Fear of new Zaire exodus as talks fail
Monday 28 August 1995
"There could not be agreement here because the UNHCR wanted to consult at a higher level," a source said. "Expulsions could begin again this week if no agreement is found, and at this stage the signs are not good," said another government source before the talks broke down.
Zaire began to expel Rwandan and Burundian refugees from camps in the east of the country on 19 August. An outcry resulted, with protests from the UN Security Council and many Western countries calling for the forced repatriations to stop on humanitarian grounds. More than 1 million refugees fled wars in their own countries to Zaire, where they are accused of destroying the environment and economy and of introducing insecurity. Special envoy Carrol Faubert, on a mission for the UNHCR, has been meeting Zaire officials for four days trying to agree a formula to turn the forced expulsions into voluntary repatriations.
Since Zaire suspended the use of force to drive the refugees back to Rwanda, few have taken up the offer of the UNHCR to take them under its wing. The voluntary repatriation plan came to a halt on Saturday, when only 47 refugees crossed into Rwanda. The Rwandans are mostly from the Hutu majority and fled after the victory in July 1994 of rebels dominated by the Tutsi minority. Many feared reprisals for a campaign of genocide in which up to one million Tutsis were killed by Hutu soldiers and militias.
At the weekend the remaining refugees in Zaire rebuilt huts burned by Zairean soldiers last week after five days of terror aimed at forcing Rwandans to leave.
Adrien Kalinunda's family, however, did not wait for a political resolution. With his wife and six of their seven children, he boarded the single repatriation bus that chugged back to Rwanda on Saturday. Missing was 10-year-old Isabelle, who was rounded up and deported after Zairean soldiers attacked their camp last week.
Mr Kalinunda said he had wanted to go home for a long time, but extremist Hutu militias in the camps view those planning to return as traitors and sometimes kill them. "I think most people want to go back," he said. "They would have gone back a long time ago if they hadn't been prevented. But since the Zaireans attacked, the militias haven't raised their heads for a week. They're all hiding in the mountains."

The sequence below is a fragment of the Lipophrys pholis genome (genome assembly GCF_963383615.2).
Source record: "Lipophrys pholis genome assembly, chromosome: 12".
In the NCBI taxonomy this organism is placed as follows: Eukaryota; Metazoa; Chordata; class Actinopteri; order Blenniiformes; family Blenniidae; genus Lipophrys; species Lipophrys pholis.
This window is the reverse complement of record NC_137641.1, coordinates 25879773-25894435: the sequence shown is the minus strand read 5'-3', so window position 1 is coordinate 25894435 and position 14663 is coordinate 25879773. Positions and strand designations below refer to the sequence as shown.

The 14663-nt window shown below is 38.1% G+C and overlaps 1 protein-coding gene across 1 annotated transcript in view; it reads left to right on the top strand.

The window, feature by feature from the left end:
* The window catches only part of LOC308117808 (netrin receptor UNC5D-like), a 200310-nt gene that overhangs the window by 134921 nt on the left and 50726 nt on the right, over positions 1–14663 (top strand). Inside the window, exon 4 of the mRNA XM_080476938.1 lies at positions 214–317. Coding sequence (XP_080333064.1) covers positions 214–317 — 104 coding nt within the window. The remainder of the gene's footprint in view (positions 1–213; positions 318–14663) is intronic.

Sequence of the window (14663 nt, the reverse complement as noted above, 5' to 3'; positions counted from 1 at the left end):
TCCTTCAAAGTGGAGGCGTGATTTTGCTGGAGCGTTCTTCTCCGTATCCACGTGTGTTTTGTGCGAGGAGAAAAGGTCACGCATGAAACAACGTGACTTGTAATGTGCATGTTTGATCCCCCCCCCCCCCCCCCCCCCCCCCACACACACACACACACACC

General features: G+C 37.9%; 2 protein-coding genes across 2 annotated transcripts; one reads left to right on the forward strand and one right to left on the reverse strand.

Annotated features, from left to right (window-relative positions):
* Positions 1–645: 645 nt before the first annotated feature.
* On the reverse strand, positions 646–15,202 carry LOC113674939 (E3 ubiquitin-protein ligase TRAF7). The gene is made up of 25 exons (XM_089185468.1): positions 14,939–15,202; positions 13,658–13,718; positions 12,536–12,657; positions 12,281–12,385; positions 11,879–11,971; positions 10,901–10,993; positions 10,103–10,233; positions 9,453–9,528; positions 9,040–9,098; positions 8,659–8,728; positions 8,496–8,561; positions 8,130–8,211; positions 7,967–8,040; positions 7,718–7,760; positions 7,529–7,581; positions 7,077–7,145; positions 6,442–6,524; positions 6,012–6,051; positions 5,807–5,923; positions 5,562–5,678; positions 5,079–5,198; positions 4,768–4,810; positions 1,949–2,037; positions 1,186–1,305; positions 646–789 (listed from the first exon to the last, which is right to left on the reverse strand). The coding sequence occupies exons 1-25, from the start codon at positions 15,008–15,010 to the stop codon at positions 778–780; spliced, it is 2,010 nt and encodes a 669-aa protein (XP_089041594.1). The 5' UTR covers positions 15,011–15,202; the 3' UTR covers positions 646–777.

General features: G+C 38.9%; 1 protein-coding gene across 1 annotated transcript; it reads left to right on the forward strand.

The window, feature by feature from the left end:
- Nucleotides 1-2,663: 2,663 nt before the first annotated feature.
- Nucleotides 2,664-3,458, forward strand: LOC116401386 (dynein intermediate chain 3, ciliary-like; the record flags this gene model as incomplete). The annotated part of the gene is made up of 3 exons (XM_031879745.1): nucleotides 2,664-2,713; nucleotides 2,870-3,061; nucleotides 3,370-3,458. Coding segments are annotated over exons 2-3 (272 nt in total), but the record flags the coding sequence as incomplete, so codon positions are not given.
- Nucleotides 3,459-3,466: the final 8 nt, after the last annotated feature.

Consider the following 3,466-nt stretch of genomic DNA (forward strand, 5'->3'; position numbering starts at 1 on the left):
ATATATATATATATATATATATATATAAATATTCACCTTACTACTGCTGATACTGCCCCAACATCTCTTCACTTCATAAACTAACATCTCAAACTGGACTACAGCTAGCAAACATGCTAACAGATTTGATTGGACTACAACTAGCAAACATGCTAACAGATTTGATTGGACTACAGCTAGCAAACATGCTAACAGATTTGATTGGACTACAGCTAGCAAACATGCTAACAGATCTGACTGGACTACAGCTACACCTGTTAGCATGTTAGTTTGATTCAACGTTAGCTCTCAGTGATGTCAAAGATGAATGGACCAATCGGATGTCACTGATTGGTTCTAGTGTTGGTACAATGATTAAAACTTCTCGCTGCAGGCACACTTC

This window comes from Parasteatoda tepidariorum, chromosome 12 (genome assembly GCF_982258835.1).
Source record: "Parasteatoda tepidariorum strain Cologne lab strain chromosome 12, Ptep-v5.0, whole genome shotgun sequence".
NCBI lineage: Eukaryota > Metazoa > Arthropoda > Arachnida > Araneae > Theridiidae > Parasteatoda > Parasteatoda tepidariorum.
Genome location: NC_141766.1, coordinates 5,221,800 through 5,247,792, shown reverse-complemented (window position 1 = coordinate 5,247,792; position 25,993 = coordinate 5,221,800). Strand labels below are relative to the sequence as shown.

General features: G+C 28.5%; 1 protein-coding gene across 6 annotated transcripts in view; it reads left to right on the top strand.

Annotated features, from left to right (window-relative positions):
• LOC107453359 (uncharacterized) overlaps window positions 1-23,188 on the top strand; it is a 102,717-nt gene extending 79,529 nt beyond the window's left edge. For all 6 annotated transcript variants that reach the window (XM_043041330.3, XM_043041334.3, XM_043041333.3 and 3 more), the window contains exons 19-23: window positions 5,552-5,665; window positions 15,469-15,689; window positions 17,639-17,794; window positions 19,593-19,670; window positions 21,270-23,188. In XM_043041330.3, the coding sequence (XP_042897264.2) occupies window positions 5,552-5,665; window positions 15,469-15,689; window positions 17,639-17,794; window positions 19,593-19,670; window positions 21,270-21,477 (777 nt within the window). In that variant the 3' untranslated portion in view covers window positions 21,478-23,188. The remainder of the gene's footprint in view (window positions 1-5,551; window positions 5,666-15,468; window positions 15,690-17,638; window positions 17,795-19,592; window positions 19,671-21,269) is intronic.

The mayor, Mashako Mamba Sebi, summed up the exasperation of Goma's 200,000 people with the refugees who flooded in last year. "We are crushed here," he said. "What happened this past week was a good thing, because the international community was asleep. But if things don't move, we'll be obliged to start again."
- 1 Isis propaganda video shows 25 Syrian soldiers executed by teenage militants in Palmyra
- 2 Number of young homeless people in Britain is 'more than three times the official figures'
- 3 The map showing the most dangerous tourist destinations in Europe, according to the Foreign Office
- 4 The biggest first date turnoff has been revealed
- 5 German man found living with 300 rats in tiny apartment
BBC told new political editor must be 'impartial' with Nick Robinson reportedly stepping down
Humans of New York image of crying gay teen receives best response yet from Ellen DeGeneres
Isis propaganda video shows 25 Syrian soldiers executed by teenage militants in Palmyra
Number of young homeless people in Britain is 'more than three times the official figures'
Van driver who comforted Clark Carlisle and called 999 after suicide attempt dies age 24
More Britons believe that multiculturalism makes the country worse - not better, says poll
Nathan Collier: Montana man inspired by same-sex marriage ruling requests right to wed two wives
Greece crisis: IMF was pushed around by Angela Merkel and Nicholas Sarkozy – and now it is being humiliated
'I wish the BBC would stop calling it Islamic State' – David Cameron unleashes frustration at broadcaster
Forget little green men – aliens will look like humans, says Cambridge University evolution expert
Girl, 7, stares down hate preacher at Ohio festival with pro-LGBT rainbow flag gesture
£27000 - £35000 per annum: Recruitment Genius: A growing, successful, friendly...
£16000 - £25000 per annum: Recruitment Genius: This family owned, independent ...
£17000 - £21000 per annum: Recruitment Genius: This is a fantastic opportunity...
£17000 - £23000 per annum: Recruitment Genius: This is a fantastic opportunity...